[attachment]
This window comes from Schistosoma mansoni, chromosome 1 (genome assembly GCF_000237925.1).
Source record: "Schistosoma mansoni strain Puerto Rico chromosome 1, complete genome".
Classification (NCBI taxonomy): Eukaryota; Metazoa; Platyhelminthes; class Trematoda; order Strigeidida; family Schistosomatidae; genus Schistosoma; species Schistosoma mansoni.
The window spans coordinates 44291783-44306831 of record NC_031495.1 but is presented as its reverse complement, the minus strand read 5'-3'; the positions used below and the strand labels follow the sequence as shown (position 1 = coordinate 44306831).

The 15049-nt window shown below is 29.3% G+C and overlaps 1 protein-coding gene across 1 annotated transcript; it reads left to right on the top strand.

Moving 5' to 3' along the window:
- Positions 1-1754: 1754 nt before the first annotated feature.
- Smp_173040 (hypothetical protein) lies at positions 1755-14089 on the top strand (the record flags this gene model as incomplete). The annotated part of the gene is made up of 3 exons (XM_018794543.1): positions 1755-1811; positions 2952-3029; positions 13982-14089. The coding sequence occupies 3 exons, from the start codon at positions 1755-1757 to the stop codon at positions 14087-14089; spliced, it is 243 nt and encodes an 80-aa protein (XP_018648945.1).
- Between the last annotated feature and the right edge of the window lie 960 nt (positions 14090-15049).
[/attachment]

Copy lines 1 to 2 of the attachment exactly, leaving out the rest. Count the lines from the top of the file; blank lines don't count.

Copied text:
This window comes from Schistosoma mansoni, chromosome 1 (genome assembly GCF_000237925.1).
Source record: "Schistosoma mansoni strain Puerto Rico chromosome 1, complete genome".